Coming from Square Enix, Final Fantasy XVI is a game anticipated by not only the fans, as the mainline/flagship game of the company, gamers alike has been keeping an eye on the game since its first teaser release. It has been several months since the previous demo release. And a month prior to its release, Nmia was honoured to be invited to the Global Media Tour in Seoul, Korea.
After testing out the game for ourselves, we took the opportunity for an interview with the game’s Director Hiroshi Takai and Localization Director Michael-Christopher Koji Fox arranged by the event host!Link to the interview here.
The game demo session was around 4 hours long, with the first two chapters available to be experienced by our media friends. It starts off with childhood era Clive (which takes around 2 hours), and the first two hours of Adult Clive. If the media has already experienced the said demo, they can request to swap to the Combat Demo, to experiment with all the different combo and combat skills.
Before the game starts, players can choose between English and Japanese vocals, and for graphics, Graphics focused or Performance focused. While the choices for difficulty are between Story focused and Action focused. We’ve chosen Japanese voice, with Graphic focused settings to experience both the difficulties available.
With the traditional turn-based FF RPG fans in mind, the developer has included a Story focused mode with several support features to allow them to easily adapt to the action gameplay of FFXVI. The support features are similar to the chip system in Nier: Automata, which includes auto dodge, auto guard or auto attack. If the gameplay feels too easy, they can unequip the said support features, or to just change the difficulty altogether.
As the first 18+ adult rated Final Fantasy game, we’ve heard from the producers during the interview that they do not wish to portray an idealised world view, and would like to emphasise more on the dark side of the society, as well as the characters.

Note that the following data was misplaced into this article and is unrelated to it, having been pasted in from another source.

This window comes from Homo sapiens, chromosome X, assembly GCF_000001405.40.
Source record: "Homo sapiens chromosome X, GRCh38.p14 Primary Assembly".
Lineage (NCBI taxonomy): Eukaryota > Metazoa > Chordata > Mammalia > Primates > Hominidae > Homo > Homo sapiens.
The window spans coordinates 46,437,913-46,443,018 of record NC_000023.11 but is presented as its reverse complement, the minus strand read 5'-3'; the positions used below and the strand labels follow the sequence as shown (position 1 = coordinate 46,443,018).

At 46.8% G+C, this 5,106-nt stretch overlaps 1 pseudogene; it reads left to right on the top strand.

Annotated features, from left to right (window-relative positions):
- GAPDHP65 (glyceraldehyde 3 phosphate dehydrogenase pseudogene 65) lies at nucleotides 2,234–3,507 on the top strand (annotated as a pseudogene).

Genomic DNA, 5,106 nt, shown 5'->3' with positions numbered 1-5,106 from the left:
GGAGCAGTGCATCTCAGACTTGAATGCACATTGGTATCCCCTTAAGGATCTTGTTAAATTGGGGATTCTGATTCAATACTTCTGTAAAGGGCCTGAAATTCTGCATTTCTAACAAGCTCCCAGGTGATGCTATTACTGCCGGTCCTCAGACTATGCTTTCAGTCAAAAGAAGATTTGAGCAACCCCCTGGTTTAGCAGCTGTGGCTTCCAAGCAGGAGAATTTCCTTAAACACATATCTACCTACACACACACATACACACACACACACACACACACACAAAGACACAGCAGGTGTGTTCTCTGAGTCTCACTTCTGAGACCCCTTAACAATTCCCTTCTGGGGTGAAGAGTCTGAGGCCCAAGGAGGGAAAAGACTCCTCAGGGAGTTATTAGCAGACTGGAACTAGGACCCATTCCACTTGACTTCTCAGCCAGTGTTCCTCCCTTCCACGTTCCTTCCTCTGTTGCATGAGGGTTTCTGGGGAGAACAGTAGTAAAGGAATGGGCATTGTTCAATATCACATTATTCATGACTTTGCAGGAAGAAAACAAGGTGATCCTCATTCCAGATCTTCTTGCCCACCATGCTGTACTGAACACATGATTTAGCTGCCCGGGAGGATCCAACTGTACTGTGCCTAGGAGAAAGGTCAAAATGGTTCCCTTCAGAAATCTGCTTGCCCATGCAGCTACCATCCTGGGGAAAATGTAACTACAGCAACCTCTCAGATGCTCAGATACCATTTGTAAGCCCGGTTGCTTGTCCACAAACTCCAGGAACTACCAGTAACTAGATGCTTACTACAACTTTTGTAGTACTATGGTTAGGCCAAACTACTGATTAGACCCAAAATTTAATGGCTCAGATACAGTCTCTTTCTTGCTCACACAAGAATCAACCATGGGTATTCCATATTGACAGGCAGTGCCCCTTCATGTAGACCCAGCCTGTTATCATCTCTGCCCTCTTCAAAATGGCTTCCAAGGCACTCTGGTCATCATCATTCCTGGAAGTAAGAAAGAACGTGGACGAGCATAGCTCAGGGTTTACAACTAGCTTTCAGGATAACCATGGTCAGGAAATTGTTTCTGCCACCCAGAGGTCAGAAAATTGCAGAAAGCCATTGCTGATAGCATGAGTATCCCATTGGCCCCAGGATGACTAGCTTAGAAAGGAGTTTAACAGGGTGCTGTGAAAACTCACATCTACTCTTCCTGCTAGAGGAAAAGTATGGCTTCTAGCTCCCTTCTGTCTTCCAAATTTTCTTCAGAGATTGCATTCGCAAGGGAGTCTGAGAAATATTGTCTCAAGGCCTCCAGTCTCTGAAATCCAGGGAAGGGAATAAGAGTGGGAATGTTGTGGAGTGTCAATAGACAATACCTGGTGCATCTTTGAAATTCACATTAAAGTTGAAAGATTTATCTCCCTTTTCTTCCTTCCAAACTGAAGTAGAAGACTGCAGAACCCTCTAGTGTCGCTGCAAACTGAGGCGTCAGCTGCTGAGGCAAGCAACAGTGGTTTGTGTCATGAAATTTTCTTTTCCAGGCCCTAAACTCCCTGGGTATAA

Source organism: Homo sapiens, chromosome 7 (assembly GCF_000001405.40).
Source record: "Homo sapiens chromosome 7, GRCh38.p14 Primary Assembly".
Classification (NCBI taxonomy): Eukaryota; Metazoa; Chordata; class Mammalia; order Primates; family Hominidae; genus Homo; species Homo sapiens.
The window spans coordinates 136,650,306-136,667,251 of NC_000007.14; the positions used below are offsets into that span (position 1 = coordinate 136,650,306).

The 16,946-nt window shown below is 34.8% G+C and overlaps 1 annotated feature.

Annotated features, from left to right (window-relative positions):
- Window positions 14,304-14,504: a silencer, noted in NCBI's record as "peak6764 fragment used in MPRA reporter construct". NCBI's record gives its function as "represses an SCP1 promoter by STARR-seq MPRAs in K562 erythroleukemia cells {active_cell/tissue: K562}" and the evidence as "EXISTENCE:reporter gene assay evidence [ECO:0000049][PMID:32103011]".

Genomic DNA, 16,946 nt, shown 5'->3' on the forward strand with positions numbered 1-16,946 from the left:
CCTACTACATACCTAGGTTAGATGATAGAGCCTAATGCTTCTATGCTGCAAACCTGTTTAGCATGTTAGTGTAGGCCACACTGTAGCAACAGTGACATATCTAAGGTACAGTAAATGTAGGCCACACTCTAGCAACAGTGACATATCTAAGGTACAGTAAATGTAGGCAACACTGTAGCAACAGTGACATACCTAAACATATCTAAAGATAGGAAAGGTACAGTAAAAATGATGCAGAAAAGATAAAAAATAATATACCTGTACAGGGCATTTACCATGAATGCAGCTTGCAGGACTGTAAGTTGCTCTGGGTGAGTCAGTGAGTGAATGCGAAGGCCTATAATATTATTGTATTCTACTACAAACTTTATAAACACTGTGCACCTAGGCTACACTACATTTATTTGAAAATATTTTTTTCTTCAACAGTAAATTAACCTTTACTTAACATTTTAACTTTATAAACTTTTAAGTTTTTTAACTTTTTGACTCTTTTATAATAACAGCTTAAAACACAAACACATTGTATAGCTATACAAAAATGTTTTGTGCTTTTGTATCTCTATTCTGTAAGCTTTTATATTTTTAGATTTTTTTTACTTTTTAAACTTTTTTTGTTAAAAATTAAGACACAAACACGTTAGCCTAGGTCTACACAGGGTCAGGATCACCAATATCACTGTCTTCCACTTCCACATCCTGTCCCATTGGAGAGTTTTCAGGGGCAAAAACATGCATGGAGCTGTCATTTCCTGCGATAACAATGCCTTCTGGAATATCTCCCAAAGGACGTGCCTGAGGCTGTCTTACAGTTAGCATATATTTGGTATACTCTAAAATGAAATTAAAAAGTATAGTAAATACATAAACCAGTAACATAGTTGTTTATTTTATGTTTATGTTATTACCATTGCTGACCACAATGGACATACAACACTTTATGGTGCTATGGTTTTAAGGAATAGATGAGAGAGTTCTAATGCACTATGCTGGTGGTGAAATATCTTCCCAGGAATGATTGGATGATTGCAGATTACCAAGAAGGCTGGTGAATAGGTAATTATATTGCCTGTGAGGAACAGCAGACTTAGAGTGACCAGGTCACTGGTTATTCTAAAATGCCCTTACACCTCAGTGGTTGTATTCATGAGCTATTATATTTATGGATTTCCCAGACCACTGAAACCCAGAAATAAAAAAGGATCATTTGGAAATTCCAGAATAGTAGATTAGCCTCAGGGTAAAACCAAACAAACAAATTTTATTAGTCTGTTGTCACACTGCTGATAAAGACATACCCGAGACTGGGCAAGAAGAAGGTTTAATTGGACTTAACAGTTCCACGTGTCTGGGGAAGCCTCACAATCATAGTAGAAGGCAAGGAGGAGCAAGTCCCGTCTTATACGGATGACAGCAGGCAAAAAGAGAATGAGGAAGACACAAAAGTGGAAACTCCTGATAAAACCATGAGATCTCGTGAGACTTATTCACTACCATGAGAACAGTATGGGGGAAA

The plot expands around Valisthea, with humans being punished for declaring war against the gods 1,500 years ago, and the lands were devoured by darkness and turned barren. To survive, humans cling onto the protection of the Mother Crystal. Thus begins the war for the Mother Crystal among the 5 principality in Valisthea.
The prologue begins with the player being set into the war between the Iron Kingdom and Dhalmekian Republic, soldiers with magic spells and weaponry aside, the great clash between Shiva and Titan can also be seen. One thing that left the biggest impression throughout my gameplay was the political war in the storyline, with betrayal, deceit and mind games alike, and the implicating interactions between Dominant Benedikta Harman and Dominant Alex Lanipekun. The prologue seems to be taking place in the later parts of the game, with Clive being an adult, to guide the player through several simple tutorials.
The game then shifts to the teenage days of Clive, where a simple combat tutorial takes place. From the plot we get to know that Clive is the elder brother that is not valued by her mother, and his weak and sickly younger brother with the Eikon residing in his body, Phoenix, is given special care by their mother.
In the CG cinematics, we can clearly see that the character’s mouth movements are based on the English voice over, and it is said that the decision was made to fit into the mediaeval atmosphere of the game, and has chosen English as the main language of development. But as a player that is used to Japanese voiceovers, I do hope that the developers can include the Japanese accurate mouth movements into the game to make it feel more natural in both languages.